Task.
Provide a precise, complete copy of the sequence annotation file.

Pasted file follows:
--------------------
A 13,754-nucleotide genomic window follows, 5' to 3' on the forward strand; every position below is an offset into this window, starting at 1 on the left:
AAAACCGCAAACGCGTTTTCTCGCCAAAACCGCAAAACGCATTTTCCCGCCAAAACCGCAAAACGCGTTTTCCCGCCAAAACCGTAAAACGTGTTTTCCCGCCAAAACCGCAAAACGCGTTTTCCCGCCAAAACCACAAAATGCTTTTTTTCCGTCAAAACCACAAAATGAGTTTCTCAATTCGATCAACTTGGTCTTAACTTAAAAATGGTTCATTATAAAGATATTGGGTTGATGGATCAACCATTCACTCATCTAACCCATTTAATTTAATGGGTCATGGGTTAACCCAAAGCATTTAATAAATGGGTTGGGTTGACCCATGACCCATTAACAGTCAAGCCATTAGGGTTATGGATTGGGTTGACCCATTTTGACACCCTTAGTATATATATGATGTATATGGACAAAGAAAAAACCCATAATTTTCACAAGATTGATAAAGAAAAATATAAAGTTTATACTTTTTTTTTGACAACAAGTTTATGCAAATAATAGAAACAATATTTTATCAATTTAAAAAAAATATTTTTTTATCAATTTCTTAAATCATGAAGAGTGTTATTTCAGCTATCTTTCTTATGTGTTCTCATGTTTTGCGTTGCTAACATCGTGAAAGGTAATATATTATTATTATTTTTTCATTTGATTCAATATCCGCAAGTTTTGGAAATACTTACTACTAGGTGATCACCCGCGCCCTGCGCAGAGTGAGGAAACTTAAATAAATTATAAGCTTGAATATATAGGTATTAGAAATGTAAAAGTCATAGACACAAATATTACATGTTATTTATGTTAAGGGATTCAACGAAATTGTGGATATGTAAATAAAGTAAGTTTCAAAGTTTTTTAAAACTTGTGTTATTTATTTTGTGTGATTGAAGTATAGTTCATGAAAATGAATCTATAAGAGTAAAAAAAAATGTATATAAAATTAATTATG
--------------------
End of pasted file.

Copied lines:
A 13,754-nucleotide genomic window follows, 5' to 3' on the forward strand; every position below is an offset into this window, starting at 1 on the left:
AAAACCGCAAACGCGTTTTCTCGCCAAAACCGCAAAACGCATTTTCCCGCCAAAACCGCAAAACGCGTTTTCCCGCCAAAACCGTAAAACGTGTTTTCCCGCCAAAACCGCAAAACGCGTTTTCCCGCCAAAACCACAAAATGCTTTTTTTCCGTCAAAACCACAAAATGAGTTTCTCAATTCGATCAACTTGGTCTTAACTTAAAAATGGTTCATTATAAAGATATTGGGTTGATGGATCAACCATTCACTCATCTAACCCATTTAATTTAATGGGTCATGGGTTAACCCAAAGCATTTAATAAATGGGTTGGGTTGACCCATGACCCATTAACAGTCAAGCCATTAGGGTTATGGATTGGGTTGACCCATTTTGACACCCTTAGTATATATATGATGTATATGGACAAAGAAAAAACCCATAATTTTCACAAGATTGATAAAGAAAAATATAAAGTTTATACTTTTTTTTTGACAACAAGTTTATGCAAATAATAGAAACAATATTTTATCAATTTAAAAAAAATATTTTTTTATCAATTTCTTAAATCATGAAGAGTGTTATTTCAGCTATCTTTCTTATGTGTTCTCATGTTTTGCGTTGCTAACATCGTGAAAGGTAATATATTATTATTATTTTTTCATTTGATTCAATATCCGCAAGTTTTGGAAATACTTACTACTAGGTGATCACCCGCGCCCTGCGCAGAGTGAGGAAACTTAAATAAATTATAAGCTTGAATATATAGGTATTAGAAATGTAAAAGTCATAGACACAAATATTACATGTTATTTATGTTAAGGGATTCAACGAAATTGTGGATATGTAAATAAAGTAAGTTTCAAAGTTTTTTAAAACTTGTGTTATTTATTTTGTGTGATTGAAGTATAGTTCATGAAAATGAATCTATAAGAGTAAAAAAAAATGTATATAAAATTAATTATG